Barclays and Barclaycard, which together have issued 11 million contactless debit and credit cards and which also account for most of the contactless retail terminals in place in the United Kingdom, told NFC Times in a statement that the bank expects contactless payment to become “mainstream” in the UK market by the time the Olympics rolls around. “With the majority of travel transactions falling under the £15 (US$24) limit, transport is an ideal application for contactless technology.”
Preparing for NFC
Transport for London is also interested in enabling riders to pay for fares with both Oyster and open-loop payment from NFC phones. It has participated in NFC trials and been testing the technology in-house.
An NFC trial that launched in late 2007 put Oyster on an embedded chip. But UK mobile operators would likely insist that secure applications be run on SIM cards they issue, and internal tests have shown that the Mifare DESFire technology Transport for London has been moving to for Oyster is too slow when run on present NFC-enabled SIM cards.
The transit agency requires 500 millisecond transaction times or faster, and it’s not clear yet whether SIM cards in NFC phones running either DESFire or PayPass or payWave can achieve that. Vendors, however, have said they are confident transit ticketing on NFC-enabled SIMs will be fast enough.
In any case, the move to accept open-loop payment from either cards or NFC phones will not be a snap. More than 20,000 Oyster card readers have to be upgraded to also accept PayPass, Visa payWave and contactless payment from American Express cards. Many of these terminals are already being upgraded as part of their normal replacement cycles.
But enabling riders to tap with their bank cards also requires a large backend system to calculate fares and grant discounts and implement other fare policy. Just about all of the calculation at present with Oyster is done at the terminal.
In addition, the new system will have to authorize transactions differently from the way banks approve transactions at the retail point of sale. Payment card networks, such as MasterCard and Visa, are adapting their authorization rules to fit the fast-paced transit environment.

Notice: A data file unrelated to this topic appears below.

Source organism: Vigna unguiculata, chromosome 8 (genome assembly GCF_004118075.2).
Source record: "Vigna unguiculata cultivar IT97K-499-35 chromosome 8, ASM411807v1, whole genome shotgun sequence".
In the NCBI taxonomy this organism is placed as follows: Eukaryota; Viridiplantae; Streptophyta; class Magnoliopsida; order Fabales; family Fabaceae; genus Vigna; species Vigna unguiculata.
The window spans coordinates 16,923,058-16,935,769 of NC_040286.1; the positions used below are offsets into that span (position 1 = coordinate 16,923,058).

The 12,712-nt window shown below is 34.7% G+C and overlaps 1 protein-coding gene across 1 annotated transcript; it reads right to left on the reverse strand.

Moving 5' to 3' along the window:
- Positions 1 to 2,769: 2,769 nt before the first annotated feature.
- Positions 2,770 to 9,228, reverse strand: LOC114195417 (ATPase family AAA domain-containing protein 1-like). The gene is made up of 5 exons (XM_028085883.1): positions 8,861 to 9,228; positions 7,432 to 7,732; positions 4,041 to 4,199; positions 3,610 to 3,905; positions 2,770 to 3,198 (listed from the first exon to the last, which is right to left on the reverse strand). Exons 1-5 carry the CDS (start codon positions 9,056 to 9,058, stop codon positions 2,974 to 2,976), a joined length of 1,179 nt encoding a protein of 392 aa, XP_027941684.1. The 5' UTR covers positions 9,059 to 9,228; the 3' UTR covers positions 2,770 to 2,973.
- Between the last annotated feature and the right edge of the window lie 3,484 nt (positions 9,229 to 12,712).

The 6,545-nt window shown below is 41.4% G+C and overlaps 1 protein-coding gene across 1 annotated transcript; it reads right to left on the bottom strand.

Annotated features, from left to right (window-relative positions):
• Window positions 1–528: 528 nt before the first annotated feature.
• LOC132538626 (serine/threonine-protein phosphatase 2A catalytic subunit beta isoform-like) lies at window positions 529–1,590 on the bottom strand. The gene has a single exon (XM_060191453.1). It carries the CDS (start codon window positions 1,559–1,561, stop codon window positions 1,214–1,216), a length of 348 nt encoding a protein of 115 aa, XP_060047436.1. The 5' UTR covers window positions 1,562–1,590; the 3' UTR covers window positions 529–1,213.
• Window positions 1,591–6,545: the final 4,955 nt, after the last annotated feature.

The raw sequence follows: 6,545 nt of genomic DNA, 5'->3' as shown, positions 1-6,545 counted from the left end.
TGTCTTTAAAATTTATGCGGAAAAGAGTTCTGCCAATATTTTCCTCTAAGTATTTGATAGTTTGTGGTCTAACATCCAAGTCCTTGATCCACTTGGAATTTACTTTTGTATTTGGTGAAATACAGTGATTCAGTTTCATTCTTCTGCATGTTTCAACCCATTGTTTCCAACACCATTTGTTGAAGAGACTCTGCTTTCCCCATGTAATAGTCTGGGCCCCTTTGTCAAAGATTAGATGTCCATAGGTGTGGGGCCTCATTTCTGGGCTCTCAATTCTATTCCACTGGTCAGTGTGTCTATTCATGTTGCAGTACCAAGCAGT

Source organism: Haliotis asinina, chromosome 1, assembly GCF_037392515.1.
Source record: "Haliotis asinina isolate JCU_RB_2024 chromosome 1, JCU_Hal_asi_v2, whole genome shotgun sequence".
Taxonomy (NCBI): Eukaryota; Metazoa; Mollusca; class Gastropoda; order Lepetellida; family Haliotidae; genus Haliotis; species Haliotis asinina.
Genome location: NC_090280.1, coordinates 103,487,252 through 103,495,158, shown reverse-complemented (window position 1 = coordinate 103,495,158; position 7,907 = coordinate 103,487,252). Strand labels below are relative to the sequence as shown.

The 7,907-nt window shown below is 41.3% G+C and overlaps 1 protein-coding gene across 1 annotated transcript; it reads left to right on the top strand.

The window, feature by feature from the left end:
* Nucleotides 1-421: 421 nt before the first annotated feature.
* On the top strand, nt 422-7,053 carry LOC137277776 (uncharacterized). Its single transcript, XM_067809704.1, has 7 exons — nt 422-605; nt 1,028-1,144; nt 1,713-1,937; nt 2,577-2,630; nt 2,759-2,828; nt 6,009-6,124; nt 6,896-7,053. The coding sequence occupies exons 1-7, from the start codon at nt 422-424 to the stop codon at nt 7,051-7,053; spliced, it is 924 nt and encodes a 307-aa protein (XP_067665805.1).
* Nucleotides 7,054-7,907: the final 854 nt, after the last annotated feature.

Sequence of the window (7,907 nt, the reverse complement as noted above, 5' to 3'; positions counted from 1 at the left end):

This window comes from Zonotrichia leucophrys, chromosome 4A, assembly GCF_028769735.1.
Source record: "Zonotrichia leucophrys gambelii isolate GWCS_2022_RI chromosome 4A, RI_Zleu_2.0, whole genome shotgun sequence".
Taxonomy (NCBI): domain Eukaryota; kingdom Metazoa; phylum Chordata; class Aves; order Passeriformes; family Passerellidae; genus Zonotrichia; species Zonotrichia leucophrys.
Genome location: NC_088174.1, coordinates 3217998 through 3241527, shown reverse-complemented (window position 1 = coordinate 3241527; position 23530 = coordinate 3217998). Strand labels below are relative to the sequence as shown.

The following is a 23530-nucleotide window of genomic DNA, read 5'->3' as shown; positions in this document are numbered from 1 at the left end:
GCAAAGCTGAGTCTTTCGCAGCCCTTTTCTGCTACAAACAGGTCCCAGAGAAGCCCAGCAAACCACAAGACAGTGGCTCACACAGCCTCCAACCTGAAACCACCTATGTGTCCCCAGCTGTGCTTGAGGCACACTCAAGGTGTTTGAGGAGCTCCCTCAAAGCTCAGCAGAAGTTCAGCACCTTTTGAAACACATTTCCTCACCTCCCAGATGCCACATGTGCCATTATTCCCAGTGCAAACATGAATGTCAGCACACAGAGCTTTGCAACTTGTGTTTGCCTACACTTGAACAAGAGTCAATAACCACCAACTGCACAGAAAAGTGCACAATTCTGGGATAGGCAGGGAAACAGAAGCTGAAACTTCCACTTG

For example, the system will not authorize a debit transaction by checking immediately with the cardholder’s bank. There is not enough time for that at a busy metro gate.
The system is expected to authorize transactions in batches, later. If there are insufficient funds in a rider’s account, Transport for London could block the card at the terminal the next time the cardholder tries to use it, mainly with a blacklist on the terminal. The system is also expected to accept prepaid bank cards, which would require different authorization.
Besides enabling visitors to London to use their foreign-issued payment cards to ride mass transit in London, the move to open-loop also makes it easier to bring in other transit operators, because the bank-card networks will clear and settle transactions, just as they do when a consumer uses a card for a retail purchase.
Transport for London said it is discussing with National Rail train operating companies that accept Oyster in stations in London about also taking contactless bank cards. And riders could use the same open-loop contactless cards in other UK cities and cities internationally that are equipped to accept the standard contactless payment cards or applications on NFC phones.
There is already a national standard in the United Kingdom, ITSO, to promote interoperability of closed-loop transit cards. That effort is likely to lose even more momentum if open-loop payment takes off.
And with Transport for London accounting for more than half of transit-fare revenue in the country, this appears to be a likely outcome.